After the election, New Yorkers may have joked about emigrating to Canada. But an unlikely group has been looking into Germany.
Article 116 of the 1949 German Constitution established a “right of return” for Jews who fled between 1933 and 1945, and their descendants. In 2002, the consulate in Manhattan processed only twenty Article 116 applications for citizenship. This year, “we had that many in one month,” says Friedo Sielemann, the consulate’s director of legal affairs. (Hardly a numeric groundswell, it’s true, but just think of the percentage increase.)
Requests started going up right before the election—ten in August, twelve in September, nineteen in October. Then, “on the day after the election, we had an unusual number of calls,” says press attaché Werner Schmidt. Much to his surprise: “Germany is usually a place you want to get away from.”
Consular officials are far too diplomatic to suggest a causal relationship between the uptick and Bush’s victory. “One could maybe go so far as to say they had the interest for many years and now they felt more of an urgency,” says Angela Terfloth, who assists applicants (the process normally takes around six months).
But some of the applicants are less guarded. “There are ways in which one can describe the U.S. as a fascist country,” says Michael Ochs, a retired editor whose family left Germany in 1939, when he was 2. He’s gathered up the necessary documents—including his old German passport, stamped with a large, red J—though he has no intention of moving back right away. He views it more as a precaution: “It’s very Jewish to want to know where the exit is.”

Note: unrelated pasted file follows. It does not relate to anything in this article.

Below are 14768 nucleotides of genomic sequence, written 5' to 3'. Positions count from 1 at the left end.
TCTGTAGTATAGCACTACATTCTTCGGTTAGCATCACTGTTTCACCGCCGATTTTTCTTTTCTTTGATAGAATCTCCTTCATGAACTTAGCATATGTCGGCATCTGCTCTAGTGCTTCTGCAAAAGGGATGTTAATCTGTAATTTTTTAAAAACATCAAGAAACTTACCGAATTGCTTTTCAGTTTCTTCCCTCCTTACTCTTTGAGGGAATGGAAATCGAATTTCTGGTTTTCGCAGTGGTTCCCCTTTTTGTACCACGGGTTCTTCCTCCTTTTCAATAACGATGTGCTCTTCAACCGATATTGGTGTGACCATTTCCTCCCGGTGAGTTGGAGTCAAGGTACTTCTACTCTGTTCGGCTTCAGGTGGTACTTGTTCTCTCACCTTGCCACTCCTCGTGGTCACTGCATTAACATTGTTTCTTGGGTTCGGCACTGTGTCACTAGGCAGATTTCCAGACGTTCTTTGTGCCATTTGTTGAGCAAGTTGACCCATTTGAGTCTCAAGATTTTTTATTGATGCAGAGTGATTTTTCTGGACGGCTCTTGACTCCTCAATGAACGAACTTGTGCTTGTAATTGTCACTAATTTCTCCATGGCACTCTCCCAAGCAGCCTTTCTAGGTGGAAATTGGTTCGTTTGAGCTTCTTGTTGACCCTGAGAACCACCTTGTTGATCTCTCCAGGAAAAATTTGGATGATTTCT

For retired history professor John Beer, who came here in 1937 at age 9, the decision to apply was motivated by his new religion, Quakerism. “My faith requires I forgive those who request it,” he says. “By accepting the German people’s offer for repatriation, I help them heal the hurt.”
Younger applicants tend to see a German passport more as a ticket to an EU identity. Rebecca, 26, a writer whose grandmother left Germany in the late thirties, has vague plans about living in Europe. “I don’t think it’d be Germany,” she quickly adds. But she may hold off on applying. The thought of telling her grandmother about her plans terrifies her (as evidenced by her request not to use her last name). “Most things I do in my life, she doesn’t need to know about. But this requires her birth certificate. I’m going to have to wait for her to die to apply.”